With all due respect to Larry Kudlow, who today wrote in the Washington Times that 2007 had been "a good year for President Bush," I believe that the results were, in fact, far more mixed than that.
2007 brought wins and there were losses to the President, as a full year will bring to anybody. However, the year included some enormous blunders on the part of the 1600 Pennsylvania Avenue crew. This spring, of course, was the immigration "reform" fiasco, which saw the conservative Republican grassroots rise up against their party's leader in an ultimately successful effort to soundly defeat what President Bush decided to make one of his top two issues of 2007. During that protracted intraparty barfight, many on the right -- including myself -- wondered why in the world this much effort to inform, persuade, cajole, coerce, etc. on an issue had never been made during the six-year length of the War on Terror (or the four-plus year length of the Iraqi portion of the GWOT). With that issue, as with so many others, the Bush White House demonstrated its tin ear and complete lack of PR ability, and ultimately threw a great deal of political capital down the drain.
2007 also saw a dramatic foreign policy shift for the Bush-Rice state department and administration as a whole as, with an eye apparently cocked toward legacy, the White House began Clintonesque negotiations with North Korea about normalization of relations and increased aid in exchange for the tiniest bit of progress on the nuclear weapons front. Further, in November, the thousand nations of the Middle East were begged and bribed to appear at Annapolis to hear the President, once a purportedly strong ally of Israel, call on the Zionist Entity to "end its occupation" of the West Bank and other areas.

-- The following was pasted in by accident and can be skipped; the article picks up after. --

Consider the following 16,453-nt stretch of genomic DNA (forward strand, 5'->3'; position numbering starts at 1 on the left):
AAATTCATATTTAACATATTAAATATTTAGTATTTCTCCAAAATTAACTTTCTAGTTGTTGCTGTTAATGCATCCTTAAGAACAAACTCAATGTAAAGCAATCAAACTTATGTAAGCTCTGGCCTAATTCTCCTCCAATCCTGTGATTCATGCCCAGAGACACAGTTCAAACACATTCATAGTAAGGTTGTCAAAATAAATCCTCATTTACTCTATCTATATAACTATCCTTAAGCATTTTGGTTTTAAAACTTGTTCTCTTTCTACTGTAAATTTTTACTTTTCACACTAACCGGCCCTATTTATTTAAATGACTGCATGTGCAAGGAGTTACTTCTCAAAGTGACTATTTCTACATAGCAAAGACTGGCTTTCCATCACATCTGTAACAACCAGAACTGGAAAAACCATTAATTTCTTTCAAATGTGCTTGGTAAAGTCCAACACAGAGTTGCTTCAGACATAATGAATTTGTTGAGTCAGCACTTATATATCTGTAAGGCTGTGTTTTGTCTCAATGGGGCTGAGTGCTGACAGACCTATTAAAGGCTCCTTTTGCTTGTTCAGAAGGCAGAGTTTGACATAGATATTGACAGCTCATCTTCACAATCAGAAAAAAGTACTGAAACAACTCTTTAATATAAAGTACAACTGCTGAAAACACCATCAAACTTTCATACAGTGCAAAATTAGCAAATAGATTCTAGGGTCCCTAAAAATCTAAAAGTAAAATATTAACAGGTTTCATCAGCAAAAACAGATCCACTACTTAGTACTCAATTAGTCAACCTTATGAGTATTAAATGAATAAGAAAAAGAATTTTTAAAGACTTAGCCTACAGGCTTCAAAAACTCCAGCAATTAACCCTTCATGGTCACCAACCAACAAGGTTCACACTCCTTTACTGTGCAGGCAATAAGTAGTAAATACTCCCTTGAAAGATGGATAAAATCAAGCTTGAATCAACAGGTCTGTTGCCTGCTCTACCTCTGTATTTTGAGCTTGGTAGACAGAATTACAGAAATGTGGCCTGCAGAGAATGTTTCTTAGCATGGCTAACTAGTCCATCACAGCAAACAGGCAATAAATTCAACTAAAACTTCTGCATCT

The real victory of 2007 was, as mentioned above, Iraq. General David Petraeus and his brilliantly-executed counterinsurgency strategy in Iraq caused the US effort there to progress and improve by a degree so vast that neither I nor any other close watchers of that conflict could ever have predicted it. The President remained steadfast on that issue throughout the year -- which began as a very tough one, and only improved after midsummer had passed -- and has largely been rewarded for his risk.
Spending will be an enormous issue in the next few months. I never thought that we would be in a position where I have to hope that the spendthrift administration of George W. Bush will throw a choke collar around the pork factory that is the US Capitol, but, given the combination of the exorbitant price tag on the earmarks in the end of 2007 omnibus spending bill and the president's extremely conservative statement against that frivolous spending, that is the position we find ourselves in heading into 2008.
2007 has been one heckuvan interesting ride. We can only hope that 2008 builds on the second half of this year, and continues the improvement that has been begun, both by the President and by those in Washington, in Iraq, and elsewhere.